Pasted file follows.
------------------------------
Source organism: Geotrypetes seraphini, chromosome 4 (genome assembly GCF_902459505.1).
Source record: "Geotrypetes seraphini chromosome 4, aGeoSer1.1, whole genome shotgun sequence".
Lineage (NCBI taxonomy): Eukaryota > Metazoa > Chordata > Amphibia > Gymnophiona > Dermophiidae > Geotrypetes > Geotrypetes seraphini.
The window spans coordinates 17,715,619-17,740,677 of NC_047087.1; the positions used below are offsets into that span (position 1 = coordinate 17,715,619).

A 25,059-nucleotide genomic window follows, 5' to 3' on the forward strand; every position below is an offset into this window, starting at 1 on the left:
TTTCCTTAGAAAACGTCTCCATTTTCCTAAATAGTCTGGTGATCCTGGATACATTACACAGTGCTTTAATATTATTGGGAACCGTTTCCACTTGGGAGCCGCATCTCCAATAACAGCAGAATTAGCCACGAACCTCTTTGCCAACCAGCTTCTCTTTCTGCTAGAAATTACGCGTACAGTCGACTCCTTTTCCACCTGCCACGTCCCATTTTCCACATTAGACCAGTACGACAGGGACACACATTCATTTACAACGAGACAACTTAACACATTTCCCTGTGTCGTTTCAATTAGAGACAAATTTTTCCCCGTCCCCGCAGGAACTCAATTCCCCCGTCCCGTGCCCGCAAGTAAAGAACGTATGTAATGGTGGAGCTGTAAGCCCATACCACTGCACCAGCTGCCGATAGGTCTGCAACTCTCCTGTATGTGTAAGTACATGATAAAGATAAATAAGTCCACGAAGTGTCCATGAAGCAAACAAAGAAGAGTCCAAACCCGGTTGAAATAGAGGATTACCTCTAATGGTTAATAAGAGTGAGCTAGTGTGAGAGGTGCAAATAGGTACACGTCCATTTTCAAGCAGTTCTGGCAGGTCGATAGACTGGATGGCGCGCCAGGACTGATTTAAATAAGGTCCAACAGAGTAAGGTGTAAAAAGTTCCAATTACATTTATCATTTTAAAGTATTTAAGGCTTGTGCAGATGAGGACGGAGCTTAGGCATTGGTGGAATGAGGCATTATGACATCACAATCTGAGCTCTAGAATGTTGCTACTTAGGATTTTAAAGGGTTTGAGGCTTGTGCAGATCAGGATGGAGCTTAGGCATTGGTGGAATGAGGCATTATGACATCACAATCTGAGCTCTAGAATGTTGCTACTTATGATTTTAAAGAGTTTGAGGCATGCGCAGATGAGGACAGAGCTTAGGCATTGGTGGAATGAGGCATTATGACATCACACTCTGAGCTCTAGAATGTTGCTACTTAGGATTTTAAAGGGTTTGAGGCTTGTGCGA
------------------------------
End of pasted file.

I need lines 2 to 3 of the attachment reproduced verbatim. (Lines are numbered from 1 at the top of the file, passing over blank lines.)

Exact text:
Source record: "Geotrypetes seraphini chromosome 4, aGeoSer1.1, whole genome shotgun sequence".
Lineage (NCBI taxonomy): Eukaryota > Metazoa > Chordata > Amphibia > Gymnophiona > Dermophiidae > Geotrypetes > Geotrypetes seraphini.